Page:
There’s a Difference Between ‘Acting White’ and Reacting White

We should be clear about which is an issue

When I was a kid, I couldn’t outrun the accusations that I “act white” from my relatives and other students. My nanny-nanny-boo-boo comebacks didn’t deter them, and neither did anything I said about rubber and glue. My parents tried to tell me everything about me was okay, and not to worry what the other kids said.

But my classmates, and even some of my relatives, had other words for me — Uncle Tom, Oreo, and Carlton Banks. Thankfully, Black-ish and Uncle Ruckus weren’t around; otherwise, they would’ve been on the list of ways to pick on the Sam that I am.

The charges filed against me in the Court of Juvenile Life were a way of saying, “you don’t talk like us, you don’t walk like us, and there’s nothing about you that’s like us, besides your skin, hair, and clothes.”

I’m healed now, but it hurt then. I couldn’t change the way I acted. I was a child of my environment. As the scholar and psychologist Beverly Tatum writes in her book about racial identity development, “We all speak the language of the streets we live on.”

The judgment that someone “acts white” is a verdict against a person’s mannerisms, their voice, and their personal interests that blend, bend, and break the rules of race. In her book Eloquent Rage, Brittney Cooper, a scholar and a Black Feminist, writes that her Black classmates said she acted white.

Those accusations aren’t limited to school children. Magical thinking by adults can lead them to imagine and pretend they’ve outgrown those childish phases and those churlish phrases. However, not every grown person has had a growth spurt on this subject.

Even as adults, those thoughts and phrases still pop up in politics, in the workplace, and within interpersonal relationships. If a person doesn’t want to say explicitly that someone acts white, then they have coded and roundabout ways to land their point on a target. And sometimes a statement about someone acting white masquerades as a compliment.

People who supposedly act white have never concerned me; perhaps because I’ve been on the sticky side of that label. Instead, I store and pour my concern for people who react white.

There can be a difference between acting white and reacting white. If acting white is a way of being, then reacting white is a way of responding to beings. One is temperament; the other is temperamental. One is mood; the other is moody. One is a way of existing; the other is a way of resisting.

People can have all the approved credentials and access passes to their color group — as people who don’t act white — and they can still react white.

The politics of respectability that blames and shames people without critiquing the structures and systems in society — can be a white reaction.

Colorism, in-group empathy gaps, and unconscious biases that prefer Euro-Americans — can be white reactions.

When we spot anti-Semitic, homophobic, racist, transphobic, or xenophobic views and expressions in marginalized people — they can be white reactions. As bell hooks shows in one of her essays about anti-Semitism in the Black community, people replicate the culture of the dominator.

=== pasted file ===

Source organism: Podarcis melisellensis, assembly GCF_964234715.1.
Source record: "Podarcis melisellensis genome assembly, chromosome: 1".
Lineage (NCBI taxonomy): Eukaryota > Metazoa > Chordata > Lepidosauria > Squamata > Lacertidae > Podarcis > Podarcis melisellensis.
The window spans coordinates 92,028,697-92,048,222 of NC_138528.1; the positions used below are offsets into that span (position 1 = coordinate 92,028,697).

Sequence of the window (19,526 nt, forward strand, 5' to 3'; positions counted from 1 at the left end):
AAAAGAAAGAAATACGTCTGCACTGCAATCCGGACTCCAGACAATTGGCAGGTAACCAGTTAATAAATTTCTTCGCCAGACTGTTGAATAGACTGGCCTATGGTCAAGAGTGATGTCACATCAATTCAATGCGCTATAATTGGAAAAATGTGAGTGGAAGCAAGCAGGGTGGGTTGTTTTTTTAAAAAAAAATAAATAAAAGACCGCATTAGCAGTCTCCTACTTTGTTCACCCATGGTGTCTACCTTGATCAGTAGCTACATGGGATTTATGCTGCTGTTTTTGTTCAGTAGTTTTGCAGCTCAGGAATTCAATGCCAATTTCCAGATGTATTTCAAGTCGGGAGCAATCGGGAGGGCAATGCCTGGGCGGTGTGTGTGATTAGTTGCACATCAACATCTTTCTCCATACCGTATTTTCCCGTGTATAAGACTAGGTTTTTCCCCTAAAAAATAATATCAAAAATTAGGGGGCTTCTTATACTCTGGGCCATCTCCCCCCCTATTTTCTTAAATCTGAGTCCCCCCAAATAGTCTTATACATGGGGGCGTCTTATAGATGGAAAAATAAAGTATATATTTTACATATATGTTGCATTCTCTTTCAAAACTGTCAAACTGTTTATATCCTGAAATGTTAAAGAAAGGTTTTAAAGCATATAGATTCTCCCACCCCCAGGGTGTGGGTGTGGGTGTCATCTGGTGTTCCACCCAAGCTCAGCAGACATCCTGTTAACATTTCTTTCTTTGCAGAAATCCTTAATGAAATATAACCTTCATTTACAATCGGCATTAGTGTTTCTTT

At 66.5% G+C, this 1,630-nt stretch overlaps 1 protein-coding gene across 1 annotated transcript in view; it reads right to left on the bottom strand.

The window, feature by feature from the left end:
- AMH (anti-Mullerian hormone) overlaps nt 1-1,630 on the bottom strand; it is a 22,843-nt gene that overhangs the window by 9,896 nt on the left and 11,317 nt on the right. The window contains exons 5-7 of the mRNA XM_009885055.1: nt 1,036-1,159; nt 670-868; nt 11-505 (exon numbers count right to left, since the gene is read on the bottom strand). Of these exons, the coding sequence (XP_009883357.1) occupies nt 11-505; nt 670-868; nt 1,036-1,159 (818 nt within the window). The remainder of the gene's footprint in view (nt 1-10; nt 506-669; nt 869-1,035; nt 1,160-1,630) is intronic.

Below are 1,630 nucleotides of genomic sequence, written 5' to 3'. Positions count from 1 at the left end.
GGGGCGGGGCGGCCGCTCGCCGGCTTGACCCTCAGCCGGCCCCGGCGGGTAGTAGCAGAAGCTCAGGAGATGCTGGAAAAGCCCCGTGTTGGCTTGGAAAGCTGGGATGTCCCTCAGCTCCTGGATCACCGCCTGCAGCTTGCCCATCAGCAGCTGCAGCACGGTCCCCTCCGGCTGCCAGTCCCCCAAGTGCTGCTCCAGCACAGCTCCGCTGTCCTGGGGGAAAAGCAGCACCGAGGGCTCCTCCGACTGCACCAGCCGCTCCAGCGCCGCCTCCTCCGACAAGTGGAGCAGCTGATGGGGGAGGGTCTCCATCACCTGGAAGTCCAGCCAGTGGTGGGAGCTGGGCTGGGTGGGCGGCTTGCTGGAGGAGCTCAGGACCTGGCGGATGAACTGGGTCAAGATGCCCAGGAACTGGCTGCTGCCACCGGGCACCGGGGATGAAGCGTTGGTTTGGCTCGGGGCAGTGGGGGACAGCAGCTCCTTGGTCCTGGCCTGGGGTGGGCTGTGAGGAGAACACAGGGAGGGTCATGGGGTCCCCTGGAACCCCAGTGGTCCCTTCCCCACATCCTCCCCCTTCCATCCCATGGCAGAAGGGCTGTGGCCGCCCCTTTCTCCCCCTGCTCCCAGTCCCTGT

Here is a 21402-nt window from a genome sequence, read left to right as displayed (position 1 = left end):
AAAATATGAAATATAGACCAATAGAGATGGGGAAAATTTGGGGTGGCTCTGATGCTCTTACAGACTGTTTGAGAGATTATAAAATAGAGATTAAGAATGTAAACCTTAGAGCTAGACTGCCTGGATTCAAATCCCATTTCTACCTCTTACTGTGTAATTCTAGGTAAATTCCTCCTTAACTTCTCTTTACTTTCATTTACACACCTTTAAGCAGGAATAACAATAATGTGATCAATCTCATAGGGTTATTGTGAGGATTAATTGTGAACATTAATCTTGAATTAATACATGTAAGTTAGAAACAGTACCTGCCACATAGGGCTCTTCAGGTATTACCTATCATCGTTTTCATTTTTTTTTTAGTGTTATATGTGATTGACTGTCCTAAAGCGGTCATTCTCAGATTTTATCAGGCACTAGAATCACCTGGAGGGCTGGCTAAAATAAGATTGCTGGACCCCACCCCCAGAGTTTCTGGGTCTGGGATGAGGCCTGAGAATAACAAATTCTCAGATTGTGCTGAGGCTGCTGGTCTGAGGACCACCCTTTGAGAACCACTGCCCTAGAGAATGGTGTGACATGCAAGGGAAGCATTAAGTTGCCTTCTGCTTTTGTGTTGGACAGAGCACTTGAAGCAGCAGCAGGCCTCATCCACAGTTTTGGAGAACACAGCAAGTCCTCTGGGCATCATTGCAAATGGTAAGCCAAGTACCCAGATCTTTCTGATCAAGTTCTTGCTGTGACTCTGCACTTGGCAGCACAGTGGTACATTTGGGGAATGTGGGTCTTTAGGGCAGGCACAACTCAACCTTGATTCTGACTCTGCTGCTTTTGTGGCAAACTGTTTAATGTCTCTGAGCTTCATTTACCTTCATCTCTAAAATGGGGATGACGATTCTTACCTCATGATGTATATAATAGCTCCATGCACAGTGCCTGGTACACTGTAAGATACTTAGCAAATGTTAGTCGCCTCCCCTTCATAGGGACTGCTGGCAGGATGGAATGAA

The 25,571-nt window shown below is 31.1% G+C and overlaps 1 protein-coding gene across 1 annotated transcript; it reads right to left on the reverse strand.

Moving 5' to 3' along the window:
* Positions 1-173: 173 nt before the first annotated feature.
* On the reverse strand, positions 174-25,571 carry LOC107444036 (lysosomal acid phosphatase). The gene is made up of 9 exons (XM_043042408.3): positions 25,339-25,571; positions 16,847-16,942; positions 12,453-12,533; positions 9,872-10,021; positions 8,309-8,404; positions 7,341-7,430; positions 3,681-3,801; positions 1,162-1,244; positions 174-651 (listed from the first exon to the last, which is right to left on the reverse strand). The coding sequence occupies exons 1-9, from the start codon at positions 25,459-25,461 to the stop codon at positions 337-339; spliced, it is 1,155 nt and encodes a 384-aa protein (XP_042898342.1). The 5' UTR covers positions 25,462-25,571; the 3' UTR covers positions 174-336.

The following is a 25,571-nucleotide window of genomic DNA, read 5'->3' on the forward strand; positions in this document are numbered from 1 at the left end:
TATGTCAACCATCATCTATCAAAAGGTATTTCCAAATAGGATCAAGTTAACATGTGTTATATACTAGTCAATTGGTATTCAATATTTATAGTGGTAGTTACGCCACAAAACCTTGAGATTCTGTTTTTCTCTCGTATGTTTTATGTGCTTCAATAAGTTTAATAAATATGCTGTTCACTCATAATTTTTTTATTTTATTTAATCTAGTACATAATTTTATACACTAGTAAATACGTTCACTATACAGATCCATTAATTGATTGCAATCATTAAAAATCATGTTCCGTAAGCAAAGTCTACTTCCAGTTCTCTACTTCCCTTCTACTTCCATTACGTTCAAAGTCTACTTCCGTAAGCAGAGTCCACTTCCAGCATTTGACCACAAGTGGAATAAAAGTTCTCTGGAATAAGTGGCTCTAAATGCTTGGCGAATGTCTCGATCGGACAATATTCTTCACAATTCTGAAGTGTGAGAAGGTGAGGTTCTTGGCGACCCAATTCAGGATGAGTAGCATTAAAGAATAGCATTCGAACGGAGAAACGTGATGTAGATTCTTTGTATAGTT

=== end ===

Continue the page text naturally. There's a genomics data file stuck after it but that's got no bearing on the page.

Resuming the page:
Much more than a way of acting, whiteness is a way of reacting.

Sociologist Tressie McMillan Cottom wrote in an essay that “whiteness is a response to Blackness.”

As a political identity, whiteness is a controlling and reactionary disposition of superiority. The historian Carol Anderson makes that case in her book White Rage. With every advancement in society by people marginalized by racism, a racist reaction follows.

Throughout history, and up to the present, whiteness has been clutching its handbag; whiteness has been exacting force; whiteness has been taking flight; whiteness has been passing legislation; whiteness has been interpreting the constitution in its favor; whiteness has been rolling back and gutting protections, and whiteness has been rigging elections — all as reactions against people outside its politicized color group.

In policies, politics, and inside interpersonal relationships, white reactions can undo progress, create delays, and cause direct and indirect harms.

In contrast, the phrase “acting white” to describe the way someone carries themselves, can be a phony and petty charge while white reactions rage. We should consistently distinguish the two when we can separate them. White reactions are tangible, but acting white can be a theory.

I don’t have an issue saying there’s a recognizable way of being Black in America. I have an issue when people don’t recognize that every way of being is in Black America. Blackness as a social construction is under construction. Blackness is complex, evolving, expansive, relative, subjective.

As a political identity, Blackness has several objectives. One of them is to end white supremacy. With that aim, when people attack someone they think “acts white,” their attacks can misfire and turn into friendly fire.

The people accused by others of “acting white,” aren’t always the enemy. It’s reacting white that causes enmity.

Wait before you throw the book. Take a closer look.